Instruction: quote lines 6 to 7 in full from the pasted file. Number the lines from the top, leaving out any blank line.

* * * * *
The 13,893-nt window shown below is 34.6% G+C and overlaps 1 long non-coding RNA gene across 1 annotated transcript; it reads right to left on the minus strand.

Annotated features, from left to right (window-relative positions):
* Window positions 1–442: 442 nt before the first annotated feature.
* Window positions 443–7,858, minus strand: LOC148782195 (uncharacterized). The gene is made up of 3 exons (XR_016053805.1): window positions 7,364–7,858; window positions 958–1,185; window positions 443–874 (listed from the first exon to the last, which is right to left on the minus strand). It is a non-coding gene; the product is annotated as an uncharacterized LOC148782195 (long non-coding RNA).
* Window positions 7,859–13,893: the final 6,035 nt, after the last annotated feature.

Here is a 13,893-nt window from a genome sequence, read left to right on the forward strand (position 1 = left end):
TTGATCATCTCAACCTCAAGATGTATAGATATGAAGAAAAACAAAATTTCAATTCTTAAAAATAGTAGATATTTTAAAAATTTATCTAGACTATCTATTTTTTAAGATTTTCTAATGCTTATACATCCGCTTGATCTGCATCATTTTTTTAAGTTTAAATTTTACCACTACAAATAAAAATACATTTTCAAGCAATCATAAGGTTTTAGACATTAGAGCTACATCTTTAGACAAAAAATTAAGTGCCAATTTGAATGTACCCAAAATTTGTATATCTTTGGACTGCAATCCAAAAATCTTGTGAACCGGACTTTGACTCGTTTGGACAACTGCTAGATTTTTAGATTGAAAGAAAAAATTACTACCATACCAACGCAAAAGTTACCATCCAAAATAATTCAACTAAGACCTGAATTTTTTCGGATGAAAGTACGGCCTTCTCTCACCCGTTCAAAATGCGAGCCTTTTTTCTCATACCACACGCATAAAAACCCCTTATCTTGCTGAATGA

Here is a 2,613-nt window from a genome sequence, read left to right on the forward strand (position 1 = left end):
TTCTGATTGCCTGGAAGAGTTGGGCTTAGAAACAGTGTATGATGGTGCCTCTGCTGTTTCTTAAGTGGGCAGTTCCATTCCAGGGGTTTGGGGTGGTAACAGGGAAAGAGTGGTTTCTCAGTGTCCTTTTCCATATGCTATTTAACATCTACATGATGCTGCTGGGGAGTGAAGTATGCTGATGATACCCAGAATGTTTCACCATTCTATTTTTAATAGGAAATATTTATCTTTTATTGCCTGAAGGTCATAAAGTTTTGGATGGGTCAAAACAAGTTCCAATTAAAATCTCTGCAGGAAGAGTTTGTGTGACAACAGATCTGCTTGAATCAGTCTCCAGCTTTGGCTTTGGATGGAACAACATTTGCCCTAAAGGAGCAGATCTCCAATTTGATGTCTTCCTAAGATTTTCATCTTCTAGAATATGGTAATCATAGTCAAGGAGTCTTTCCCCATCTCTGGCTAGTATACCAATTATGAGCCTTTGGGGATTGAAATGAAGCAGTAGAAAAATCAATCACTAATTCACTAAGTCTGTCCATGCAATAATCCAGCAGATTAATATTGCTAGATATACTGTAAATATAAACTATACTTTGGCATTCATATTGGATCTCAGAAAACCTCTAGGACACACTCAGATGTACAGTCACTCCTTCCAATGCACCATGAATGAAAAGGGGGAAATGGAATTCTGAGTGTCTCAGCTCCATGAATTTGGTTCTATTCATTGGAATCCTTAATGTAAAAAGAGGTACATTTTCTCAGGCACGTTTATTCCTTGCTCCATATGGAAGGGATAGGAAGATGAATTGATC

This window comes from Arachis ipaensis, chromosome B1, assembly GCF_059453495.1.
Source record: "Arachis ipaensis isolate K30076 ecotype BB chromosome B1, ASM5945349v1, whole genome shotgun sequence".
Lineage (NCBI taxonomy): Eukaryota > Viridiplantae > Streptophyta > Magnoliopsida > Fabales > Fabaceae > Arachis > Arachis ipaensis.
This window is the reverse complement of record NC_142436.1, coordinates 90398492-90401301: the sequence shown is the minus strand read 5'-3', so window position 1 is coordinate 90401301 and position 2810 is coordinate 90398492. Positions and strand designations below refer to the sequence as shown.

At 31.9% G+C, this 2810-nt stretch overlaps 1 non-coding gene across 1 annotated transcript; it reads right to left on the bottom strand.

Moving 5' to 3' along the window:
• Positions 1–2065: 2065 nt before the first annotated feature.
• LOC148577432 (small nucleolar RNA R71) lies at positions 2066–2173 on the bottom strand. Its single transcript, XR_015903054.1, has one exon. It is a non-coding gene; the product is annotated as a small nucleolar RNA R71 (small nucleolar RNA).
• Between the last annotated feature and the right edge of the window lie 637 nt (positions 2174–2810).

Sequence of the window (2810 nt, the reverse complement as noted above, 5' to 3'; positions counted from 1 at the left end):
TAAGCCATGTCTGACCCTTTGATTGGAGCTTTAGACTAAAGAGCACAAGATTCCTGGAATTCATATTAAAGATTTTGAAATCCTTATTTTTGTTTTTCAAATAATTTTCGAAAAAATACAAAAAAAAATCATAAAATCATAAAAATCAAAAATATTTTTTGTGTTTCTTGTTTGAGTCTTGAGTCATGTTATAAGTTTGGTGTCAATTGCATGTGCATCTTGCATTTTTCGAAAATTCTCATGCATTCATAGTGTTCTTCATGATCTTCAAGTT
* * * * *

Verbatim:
Here is a 13,893-nt window from a genome sequence, read left to right on the forward strand (position 1 = left end):
TTGATCATCTCAACCTCAAGATGTATAGATATGAAGAAAAACAAAATTTCAATTCTTAAAAATAGTAGATATTTTAAAAATTTATCTAGACTATCTATTTTTTAAGATTTTCTAATGCTTATACATCCGCTTGATCTGCATCATTTTTTTAAGTTTAAATTTTACCACTACAAATAAAAATACATTTTCAAGCAATCATAAGGTTTTAGACATTAGAGCTACATCTTTAGACAAAAAATTAAGTGCCAATTTGAATGTACCCAAAATTTGTATATCTTTGGACTGCAATCCAAAAATCTTGTGAACCGGACTTTGACTCGTTTGGACAACTGCTAGATTTTTAGATTGAAAGAAAAAATTACTACCATACCAACGCAAAAGTTACCATCCAAAATAATTCAACTAAGACCTGAATTTTTTCGGATGAAAGTACGGCCTTCTCTCACCCGTTCAAAATGCGAGCCTTTTTTCTCATACCACACGCATAAAAACCCCTTATCTTGCTGAATGA